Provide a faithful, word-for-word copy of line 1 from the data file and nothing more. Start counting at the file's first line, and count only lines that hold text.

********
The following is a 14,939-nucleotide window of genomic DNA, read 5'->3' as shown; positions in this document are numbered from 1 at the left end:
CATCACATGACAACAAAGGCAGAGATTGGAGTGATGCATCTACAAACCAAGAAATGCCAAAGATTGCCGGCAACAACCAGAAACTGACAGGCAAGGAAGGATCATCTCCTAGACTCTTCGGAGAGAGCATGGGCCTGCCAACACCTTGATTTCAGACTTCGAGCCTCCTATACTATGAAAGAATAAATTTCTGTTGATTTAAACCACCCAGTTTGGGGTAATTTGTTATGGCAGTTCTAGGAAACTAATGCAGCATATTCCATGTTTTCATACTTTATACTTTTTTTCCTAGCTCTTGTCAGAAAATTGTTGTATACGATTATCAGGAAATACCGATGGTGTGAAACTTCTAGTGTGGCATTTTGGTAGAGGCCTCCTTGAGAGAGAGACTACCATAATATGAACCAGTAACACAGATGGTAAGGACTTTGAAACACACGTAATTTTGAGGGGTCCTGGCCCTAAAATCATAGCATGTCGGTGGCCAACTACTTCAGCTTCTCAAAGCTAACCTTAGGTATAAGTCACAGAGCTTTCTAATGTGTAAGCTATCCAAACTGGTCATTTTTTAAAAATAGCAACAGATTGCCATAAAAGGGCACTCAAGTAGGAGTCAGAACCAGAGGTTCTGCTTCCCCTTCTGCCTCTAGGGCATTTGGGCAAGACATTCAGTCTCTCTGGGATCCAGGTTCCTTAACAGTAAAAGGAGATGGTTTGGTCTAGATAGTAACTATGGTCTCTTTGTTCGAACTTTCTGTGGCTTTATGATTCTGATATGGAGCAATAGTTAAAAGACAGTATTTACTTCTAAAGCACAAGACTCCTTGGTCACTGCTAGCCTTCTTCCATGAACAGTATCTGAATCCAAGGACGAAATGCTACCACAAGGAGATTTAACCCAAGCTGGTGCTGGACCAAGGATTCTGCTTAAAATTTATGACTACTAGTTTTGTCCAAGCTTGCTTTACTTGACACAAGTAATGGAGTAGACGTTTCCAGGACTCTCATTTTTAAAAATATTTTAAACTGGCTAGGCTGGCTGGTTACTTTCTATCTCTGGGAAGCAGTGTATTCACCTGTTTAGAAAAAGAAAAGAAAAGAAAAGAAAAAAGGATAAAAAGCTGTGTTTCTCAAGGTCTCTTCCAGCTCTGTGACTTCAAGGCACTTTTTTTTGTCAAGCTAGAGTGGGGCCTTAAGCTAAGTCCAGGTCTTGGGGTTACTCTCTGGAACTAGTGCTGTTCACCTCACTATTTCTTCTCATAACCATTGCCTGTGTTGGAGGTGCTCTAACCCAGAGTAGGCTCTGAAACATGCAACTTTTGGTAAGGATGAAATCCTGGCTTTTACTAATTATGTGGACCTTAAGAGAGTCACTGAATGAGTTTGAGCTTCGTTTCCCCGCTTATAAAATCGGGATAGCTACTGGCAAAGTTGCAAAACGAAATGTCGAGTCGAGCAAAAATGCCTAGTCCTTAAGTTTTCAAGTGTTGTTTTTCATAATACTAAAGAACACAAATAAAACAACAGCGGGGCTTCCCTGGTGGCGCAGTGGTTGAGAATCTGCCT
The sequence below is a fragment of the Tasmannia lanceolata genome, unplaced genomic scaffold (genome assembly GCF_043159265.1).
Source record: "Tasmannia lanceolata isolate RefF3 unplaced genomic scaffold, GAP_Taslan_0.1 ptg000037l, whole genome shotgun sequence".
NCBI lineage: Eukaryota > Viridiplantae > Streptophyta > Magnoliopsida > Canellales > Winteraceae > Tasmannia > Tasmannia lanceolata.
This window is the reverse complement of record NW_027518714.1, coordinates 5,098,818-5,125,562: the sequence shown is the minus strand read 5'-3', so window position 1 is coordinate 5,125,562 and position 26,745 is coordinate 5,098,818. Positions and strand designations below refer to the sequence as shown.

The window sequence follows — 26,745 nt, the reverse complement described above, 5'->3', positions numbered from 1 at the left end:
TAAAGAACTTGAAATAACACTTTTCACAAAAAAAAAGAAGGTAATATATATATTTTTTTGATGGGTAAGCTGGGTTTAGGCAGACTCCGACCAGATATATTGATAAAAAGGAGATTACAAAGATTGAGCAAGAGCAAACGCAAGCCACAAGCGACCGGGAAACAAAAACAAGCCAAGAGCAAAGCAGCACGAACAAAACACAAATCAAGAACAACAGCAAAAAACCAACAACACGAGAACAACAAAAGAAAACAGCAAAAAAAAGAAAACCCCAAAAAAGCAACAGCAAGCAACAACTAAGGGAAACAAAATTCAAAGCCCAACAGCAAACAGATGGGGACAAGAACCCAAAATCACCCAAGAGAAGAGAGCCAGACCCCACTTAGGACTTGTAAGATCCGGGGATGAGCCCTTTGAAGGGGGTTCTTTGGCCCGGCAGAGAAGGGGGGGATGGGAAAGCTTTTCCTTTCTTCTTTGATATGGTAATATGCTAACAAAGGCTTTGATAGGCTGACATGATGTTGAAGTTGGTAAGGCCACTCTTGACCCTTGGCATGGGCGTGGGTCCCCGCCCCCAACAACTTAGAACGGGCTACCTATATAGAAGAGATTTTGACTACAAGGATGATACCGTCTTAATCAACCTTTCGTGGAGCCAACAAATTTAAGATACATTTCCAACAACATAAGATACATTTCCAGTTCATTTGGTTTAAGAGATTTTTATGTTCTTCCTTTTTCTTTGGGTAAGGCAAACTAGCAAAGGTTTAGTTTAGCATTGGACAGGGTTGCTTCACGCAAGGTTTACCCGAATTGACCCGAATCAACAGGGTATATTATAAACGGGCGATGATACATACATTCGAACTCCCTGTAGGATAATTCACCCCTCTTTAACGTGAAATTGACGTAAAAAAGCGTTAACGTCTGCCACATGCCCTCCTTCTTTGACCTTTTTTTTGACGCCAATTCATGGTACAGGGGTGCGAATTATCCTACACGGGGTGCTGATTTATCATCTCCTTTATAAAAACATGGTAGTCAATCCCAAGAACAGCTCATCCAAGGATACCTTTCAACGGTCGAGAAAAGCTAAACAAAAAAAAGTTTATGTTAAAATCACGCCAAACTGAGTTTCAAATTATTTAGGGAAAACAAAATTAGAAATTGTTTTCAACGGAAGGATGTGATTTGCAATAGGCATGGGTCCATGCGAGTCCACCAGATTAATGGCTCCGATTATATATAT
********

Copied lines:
The following is a 14,939-nucleotide window of genomic DNA, read 5'->3' as shown; positions in this document are numbered from 1 at the left end: